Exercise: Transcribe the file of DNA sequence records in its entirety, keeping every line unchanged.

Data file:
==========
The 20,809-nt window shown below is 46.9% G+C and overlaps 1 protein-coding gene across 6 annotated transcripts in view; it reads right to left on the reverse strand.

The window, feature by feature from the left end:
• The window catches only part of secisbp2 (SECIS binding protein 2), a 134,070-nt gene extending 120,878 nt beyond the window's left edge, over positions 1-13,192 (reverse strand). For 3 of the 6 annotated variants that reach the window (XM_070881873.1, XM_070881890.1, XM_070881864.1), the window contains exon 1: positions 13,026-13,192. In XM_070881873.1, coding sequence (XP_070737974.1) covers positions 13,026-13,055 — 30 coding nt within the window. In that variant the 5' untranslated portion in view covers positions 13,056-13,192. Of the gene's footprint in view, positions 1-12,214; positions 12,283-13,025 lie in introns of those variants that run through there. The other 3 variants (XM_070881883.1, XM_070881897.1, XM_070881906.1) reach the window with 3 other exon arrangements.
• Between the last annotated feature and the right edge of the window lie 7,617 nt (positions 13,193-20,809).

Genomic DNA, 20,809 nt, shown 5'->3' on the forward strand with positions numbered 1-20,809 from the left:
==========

The 20,809-nt window shown below is 46.9% G+C and overlaps 1 protein-coding gene across 6 annotated transcripts in view; it reads right to left on the reverse strand.

The window, feature by feature from the left end:
• The window catches only part of secisbp2 (SECIS binding protein 2), a 134,070-nt gene extending 120,878 nt beyond the window's left edge, over positions 1-13,192 (reverse strand). For 3 of the 6 annotated variants that reach the window (XM_070881873.1, XM_070881890.1, XM_070881864.1), the window contains exon 1: positions 13,026-13,192. In XM_070881873.1, coding sequence (XP_070737974.1) covers positions 13,026-13,055 — 30 coding nt within the window. In that variant the 5' untranslated portion in view covers positions 13,056-13,192. Of the gene's footprint in view, positions 1-12,214; positions 12,283-13,025 lie in introns of those variants that run through there. The other 3 variants (XM_070881883.1, XM_070881897.1, XM_070881906.1) reach the window with 3 other exon arrangements.
• Between the last annotated feature and the right edge of the window lie 7,617 nt (positions 13,193-20,809).

Genomic DNA, 20,809 nt, shown 5'->3' on the forward strand with positions numbered 1-20,809 from the left: